Track the solar eclipse as it moves over Chicago, Illinois and Indiana

It's finally April 8, which means it's time to don those protective glasses as the 2024 solar eclipse moves over a large swath of the United States, including Chicago, southern Illinois and Indiana.

While Chicago won't be in the path of totality, the eclipse is expected to offer a breathtaking show in the city. Chicago and the surrounding suburbs will experience a partial eclipse, with an estimated 94% totality.

Meanwhile, in southern Illinois, numerous cities and towns will lie in the path of totality.


The eclipse's trajectory, moving from southwest to northeast, will encompass cities like Cairo, Olive Branch, Grand Tower, Red Bud, Carbondale, Mount Vernon, Harrisburg, and Fairfield before reaching communities near the Indiana border such as Olney and Robinson. They all lie in the path of totality and will be plunged into darkness for up to a few minutes.

Peak totality for Chicago will occur around 2:07 p.m., while in southern Illinois it will begin around 1:58 p.m. In Indianapolis, peak totality will take place at 3:06 p.m. local time.

Stay with FOX 32 Chicago on Monday for live updates as the solar eclipse puts on a show for most of the country. Follow our live blog below for the latest news, photos and videos. Mobile users click HERE.

What is a Total Solar Eclipse?

A total solar eclipse occurs when the Moon passes between the Sun and the Earth, completely obscuring the Sun's face for several minutes. The process, from partial eclipse through totality, spans several hours and features phenomena such as Baily's Beads and the Diamond Ring caused by the Moon's pockmarked surface.

What does Totality mean?

Totality in an eclipse is when the moon fully obscures the sun, allowing observers within the path of the moon's shadow to witness it. When totality occurs, the corona (the sun's outer atmosphere) becomes visible as a halo surrounding the moon. The day is plunged into twilight, stars and planets may become visible in the sky, and the temperature drops as much as 10 degrees. This period of totality is typically quite short – a few minutes, tops – but it can have a profound impact on those who experience it.

A composite image of eight pictures shows the phases of the total eclipse as the moon passes from left to right in front of the sun during a solar eclipse on Monday, Aug. 21, 2017, near Perryville, Mo. Shot with an equivalent of an 800mm lens, the pa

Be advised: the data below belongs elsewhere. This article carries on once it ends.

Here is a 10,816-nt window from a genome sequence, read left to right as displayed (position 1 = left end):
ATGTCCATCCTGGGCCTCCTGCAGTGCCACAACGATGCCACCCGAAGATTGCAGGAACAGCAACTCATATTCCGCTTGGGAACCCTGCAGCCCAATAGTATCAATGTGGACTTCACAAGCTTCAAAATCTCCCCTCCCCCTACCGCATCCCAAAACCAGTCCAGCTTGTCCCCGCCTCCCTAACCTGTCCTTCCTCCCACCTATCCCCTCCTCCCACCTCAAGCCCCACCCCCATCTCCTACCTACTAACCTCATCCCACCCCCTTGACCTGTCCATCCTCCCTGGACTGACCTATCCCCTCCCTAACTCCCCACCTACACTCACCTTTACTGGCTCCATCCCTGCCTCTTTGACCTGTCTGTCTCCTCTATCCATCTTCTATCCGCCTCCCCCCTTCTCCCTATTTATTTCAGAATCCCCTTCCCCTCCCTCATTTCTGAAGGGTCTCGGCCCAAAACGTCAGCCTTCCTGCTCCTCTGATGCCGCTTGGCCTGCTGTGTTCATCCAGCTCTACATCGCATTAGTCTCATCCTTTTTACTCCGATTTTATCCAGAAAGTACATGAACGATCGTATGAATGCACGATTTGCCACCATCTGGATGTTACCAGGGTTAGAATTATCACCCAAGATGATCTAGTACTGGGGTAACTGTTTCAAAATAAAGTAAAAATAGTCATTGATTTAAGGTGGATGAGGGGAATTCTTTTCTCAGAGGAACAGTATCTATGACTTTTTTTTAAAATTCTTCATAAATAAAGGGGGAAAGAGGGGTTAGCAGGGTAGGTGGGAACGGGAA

What Will I See During the Eclipse?

If you are in the path of totality:

The moon will appear to completely block the sun for as long as seven and a half minutes. Daytime will turn into near night during that time and the sun’s corona – the outer rays – may be visible.

If you are not far from the path of totality:

The moon will appear to block most of the sun. It will still become noticeably darker; daylight will become more like twilight.

If you are well outside the path of totality:

You’ll notice a chunk of the sun is being blocked. The farther away you are, the smaller the moon’s bite will appear to be. In Seattle and Portland, Oregon, about as far away as you can get in the continental U.S., one-third of the sun will be swallowed.

The length of totality in southern Illinois is shown in orange | NASA

Where Can I Get Eclipse Glasses?

Solar eclipse glasses are essential if you want to look at the eclipse itself. Even with the moon partially blocking it, the sun will still be strong enough to damage your eyes.

Many businesses are giving away glasses for free; you can find a list HERE.

If you can’t get eclipse glasses, welder’s glasses can work but only if they are rated with the darkest shade level of 14.

An eclipse viewing box, which projects a shadow of the eclipse, may be a safer option for young children. Here’s how to make one.


The great April eclipse: All you need to know

How can you tell if eclipse glasses are safe? What's the best place to watch the eclipse? Why is this eclipse special? We've got answers.

How to Know if Your Eclipse Glasses are Safe

Solar filters are used in eclipse glasses and handheld viewers and meet a very specific worldwide standard known as ISO 12312-2.

For a list of verified eclipse glasses and viewers, click HERE.

Protecting Pets during the Eclipse

While we all need to protect our eyes with a pair of glasses, what about our pets? They'll need to be protected as well. But doctors say: don't try to put glasses on your cat or dog. The best advice is to just bring them indoors and keep them away from windows. Looking at the sun without those special glasses, for even a short time, can cause permanent damage for humans and our pets.

Where else will the total solar eclipse occur?

According to, the unincorporated village of Eidson Road, near the U.S.-Mexico border will be the first to see the phenomenon. Here's the timing of each state's total solar eclipse:

  • Dallas, Texas around 1:40 p.m. (CDT)
  • Idabel, Oklahoma around 1:45 p.m. (CDT)
  • Little Rock, Arkansas around 1:51 p.m. (CDT)
  • Poplar Bluff, Missouri around 1:56 p.m. (CDT)
  • Carbondale, Illinois at 1:59 p.m. (CDT)
  • Paducah, Kentucky around 2 p.m. (CDT)
  • Evansville, Indiana at 2:02 p.m. (CDT)
  • Cleveland, Ohio at 3:13 p.m. (EDT)
  • Erie, Pennsylvania at 3:16 p.m. (EDT)
  • Buffalo, New York at 3:18 p.m. (EDT)
  • Burlington, Vermont at 3:26 p.m. (EDT)
  • Lancaster, New Hampshire at 3:27 p.m. (EDT)
  • Caribou, Maine at 3:32 p.m. (EDT)

Path of solar eclipse | NASA

Future Total Solar Eclipses

Following the April 8, 2024, event, the next total solar eclipse in parts of the U.S. won't occur until 2044. Subsequently, an eclipse in August 2045 will cover a more extensive portion of the U.S.